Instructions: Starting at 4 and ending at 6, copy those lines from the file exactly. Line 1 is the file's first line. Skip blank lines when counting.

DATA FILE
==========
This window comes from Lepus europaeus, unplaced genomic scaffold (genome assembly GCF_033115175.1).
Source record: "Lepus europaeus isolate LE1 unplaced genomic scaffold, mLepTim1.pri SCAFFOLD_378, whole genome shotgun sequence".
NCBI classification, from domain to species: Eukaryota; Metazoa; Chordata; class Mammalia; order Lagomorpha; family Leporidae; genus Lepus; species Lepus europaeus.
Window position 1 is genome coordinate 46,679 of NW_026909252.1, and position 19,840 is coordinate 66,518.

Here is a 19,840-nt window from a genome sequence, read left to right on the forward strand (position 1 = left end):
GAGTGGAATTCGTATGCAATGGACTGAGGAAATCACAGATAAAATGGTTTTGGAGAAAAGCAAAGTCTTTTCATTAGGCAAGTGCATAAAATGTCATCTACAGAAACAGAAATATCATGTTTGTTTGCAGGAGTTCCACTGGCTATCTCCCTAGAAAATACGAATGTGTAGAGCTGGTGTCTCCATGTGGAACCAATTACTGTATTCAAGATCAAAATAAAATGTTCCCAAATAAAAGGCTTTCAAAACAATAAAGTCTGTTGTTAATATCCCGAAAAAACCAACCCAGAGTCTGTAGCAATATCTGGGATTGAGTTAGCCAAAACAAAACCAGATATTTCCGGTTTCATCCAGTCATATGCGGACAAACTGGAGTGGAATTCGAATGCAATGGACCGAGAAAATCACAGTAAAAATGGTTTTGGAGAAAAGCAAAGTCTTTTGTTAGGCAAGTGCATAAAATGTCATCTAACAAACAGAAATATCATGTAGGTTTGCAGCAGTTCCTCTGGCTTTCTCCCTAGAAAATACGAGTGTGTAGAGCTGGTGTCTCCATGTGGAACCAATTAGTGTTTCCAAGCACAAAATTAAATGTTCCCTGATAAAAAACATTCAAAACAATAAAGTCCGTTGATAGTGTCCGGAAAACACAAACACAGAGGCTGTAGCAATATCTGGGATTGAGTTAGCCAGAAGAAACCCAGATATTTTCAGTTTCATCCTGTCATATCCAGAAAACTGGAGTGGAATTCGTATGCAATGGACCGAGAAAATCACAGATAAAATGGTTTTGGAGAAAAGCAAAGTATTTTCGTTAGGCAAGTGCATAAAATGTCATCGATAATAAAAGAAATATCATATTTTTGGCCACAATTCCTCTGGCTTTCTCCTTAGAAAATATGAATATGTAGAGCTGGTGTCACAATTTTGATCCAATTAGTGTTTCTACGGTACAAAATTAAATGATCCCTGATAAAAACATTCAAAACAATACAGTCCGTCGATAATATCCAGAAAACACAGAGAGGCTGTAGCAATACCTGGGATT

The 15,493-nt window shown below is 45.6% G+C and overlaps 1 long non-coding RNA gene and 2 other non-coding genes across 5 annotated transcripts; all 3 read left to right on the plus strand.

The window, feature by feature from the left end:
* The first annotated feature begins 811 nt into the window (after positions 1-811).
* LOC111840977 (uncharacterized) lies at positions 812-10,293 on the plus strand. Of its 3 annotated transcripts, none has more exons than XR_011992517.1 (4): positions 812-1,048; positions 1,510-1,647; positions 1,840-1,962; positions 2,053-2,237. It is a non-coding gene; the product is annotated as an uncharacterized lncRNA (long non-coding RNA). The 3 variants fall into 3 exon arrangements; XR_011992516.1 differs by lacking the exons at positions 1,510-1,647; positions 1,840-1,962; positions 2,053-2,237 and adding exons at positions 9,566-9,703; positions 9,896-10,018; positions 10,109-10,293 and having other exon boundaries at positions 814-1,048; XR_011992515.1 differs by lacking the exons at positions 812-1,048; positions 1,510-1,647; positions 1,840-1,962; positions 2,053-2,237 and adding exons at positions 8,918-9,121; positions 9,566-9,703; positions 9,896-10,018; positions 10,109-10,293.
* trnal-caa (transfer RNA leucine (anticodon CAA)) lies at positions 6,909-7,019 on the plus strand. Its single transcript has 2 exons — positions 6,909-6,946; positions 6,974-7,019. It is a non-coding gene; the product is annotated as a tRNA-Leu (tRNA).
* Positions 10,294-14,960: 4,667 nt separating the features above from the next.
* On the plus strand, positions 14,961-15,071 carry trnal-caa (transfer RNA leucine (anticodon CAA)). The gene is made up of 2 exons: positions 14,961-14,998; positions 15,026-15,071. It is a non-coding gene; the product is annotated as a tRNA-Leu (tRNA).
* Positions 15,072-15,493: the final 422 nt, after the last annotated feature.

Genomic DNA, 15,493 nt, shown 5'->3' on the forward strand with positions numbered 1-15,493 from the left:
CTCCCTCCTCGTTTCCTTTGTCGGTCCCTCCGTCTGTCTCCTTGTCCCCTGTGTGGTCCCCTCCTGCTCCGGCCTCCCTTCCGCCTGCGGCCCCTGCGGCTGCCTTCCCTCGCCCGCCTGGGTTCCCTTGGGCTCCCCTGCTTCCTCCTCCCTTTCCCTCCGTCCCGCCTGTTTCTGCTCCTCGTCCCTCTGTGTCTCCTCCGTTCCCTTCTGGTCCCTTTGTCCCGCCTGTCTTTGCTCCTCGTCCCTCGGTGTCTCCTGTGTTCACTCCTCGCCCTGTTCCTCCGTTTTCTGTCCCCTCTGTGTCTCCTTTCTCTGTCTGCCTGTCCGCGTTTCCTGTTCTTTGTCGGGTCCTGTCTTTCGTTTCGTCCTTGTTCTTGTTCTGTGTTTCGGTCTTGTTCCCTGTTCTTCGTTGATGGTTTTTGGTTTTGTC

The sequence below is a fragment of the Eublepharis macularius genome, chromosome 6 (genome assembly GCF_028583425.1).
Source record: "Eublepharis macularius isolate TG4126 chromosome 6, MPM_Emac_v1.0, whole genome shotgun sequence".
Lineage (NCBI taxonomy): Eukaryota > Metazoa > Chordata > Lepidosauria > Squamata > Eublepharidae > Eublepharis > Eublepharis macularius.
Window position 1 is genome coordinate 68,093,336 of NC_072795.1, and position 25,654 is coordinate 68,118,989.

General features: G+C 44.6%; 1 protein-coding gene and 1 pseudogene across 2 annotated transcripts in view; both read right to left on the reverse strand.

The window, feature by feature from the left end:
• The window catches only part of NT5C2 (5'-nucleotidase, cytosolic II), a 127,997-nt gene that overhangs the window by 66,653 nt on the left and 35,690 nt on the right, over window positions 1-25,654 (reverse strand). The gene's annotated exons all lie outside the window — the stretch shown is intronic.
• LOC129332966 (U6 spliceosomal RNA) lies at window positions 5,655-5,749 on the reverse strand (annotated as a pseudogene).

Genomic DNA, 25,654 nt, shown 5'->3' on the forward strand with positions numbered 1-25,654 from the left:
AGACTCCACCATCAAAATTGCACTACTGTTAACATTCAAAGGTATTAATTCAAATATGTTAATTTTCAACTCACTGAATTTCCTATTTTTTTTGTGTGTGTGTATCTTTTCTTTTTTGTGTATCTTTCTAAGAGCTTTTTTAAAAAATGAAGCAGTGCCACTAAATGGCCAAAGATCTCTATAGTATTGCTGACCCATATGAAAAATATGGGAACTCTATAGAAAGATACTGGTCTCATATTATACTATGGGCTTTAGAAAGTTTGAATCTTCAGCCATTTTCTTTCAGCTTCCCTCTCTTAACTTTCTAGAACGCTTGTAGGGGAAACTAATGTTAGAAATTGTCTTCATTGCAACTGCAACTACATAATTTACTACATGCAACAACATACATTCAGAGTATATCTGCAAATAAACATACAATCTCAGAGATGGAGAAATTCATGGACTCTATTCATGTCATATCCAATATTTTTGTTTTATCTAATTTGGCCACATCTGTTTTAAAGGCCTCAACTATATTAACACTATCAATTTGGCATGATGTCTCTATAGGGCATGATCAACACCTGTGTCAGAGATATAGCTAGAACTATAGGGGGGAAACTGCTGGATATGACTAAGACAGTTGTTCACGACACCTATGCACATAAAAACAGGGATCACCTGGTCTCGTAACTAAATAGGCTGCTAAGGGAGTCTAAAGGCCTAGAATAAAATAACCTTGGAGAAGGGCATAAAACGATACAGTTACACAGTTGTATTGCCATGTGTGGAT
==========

Window position 1 is genome coordinate 46,679 of NW_026909252.1, and position 19,840 is coordinate 66,518.

Here is a 19,840-nt window from a genome sequence, read left to right on the forward strand (position 1 = left end):
GAGTGGAATTCGTATGCAATGGACTGAGGAAATCACAGATAAAATGGTTTTGGAGAAAAGCAAAGTCTTTTCATTAGGCAAGTGCATAAAATGTCATCTACAGAAACAGAAATATCATGTTTGTTTGCAGGAGTTCCACTGGCTATCTCCCTAGAAAATACGAATGTGTAGAGCTGGTGTCTCCATGTGGAACCAATTACTGTATTCAAGATCAAAATAAAATGTTCCCAAATAAAAGGCTTTCAAAACAATAAAGTCTGTTGTTAATATCCCGAAAAAACCAACCCAGAGTCTGTAGCAATATCTGGGATTGAGTTAGCCAAAACAAAACCAGATATTTCCGGTTTCATCCAGTCATATGCGGACAAACTGGAGTGGAATTCGAATGCAATGGACCGAGAAAATCACAGTAAAAATGGTTTTGGAGAAAAGCAAAGTCTTTTGTTAGGCAAGTGCATAAAATGTCATCTAACAAACAGAAATATCATGTAGGTTTGCAGCAGTTCCTCTGGCTTTCTCCCTAGAAAATACGAGTGTGTAGAGCTGGTGTCTCCATGTGGAACCAATTAGTGTTTCCAAGCACAAAATTAAATGTTCCCTGATAAAAAACATTCAAAACAATAAAGTCCGTTGATAGTGTCCGGAAAACACAAACACAGAGGCTGTAGCAATATCTGGGATTGAGTTAGCCAGAAGAAACCCAGATATTTTCAGTTTCATCCTGTCATATCCAGAAAACTGGAGTGGAATTCGTATGCAATGGACCGAGAAAATCACAGATAAAATGGTTTTGGAGAAAAGCAAAGTATTTTCGTTAGGCAAGTGCATAAAATGTCATCGATAATAAAAGAAATATCATATTTTTGGCCACAATTCCTCTGGCTTTCTCCTTAGAAAATATGAATATGTAGAGCTGGTGTCACAATTTTGATCCAATTAGTGTTTCTACGGTACAAAATTAAATGATCCCTGATAAAAACATTCAAAACAATACAGTCCGTCGATAATATCCAGAAAACACAGAGAGGCTGTAGCAATACCTGGGATT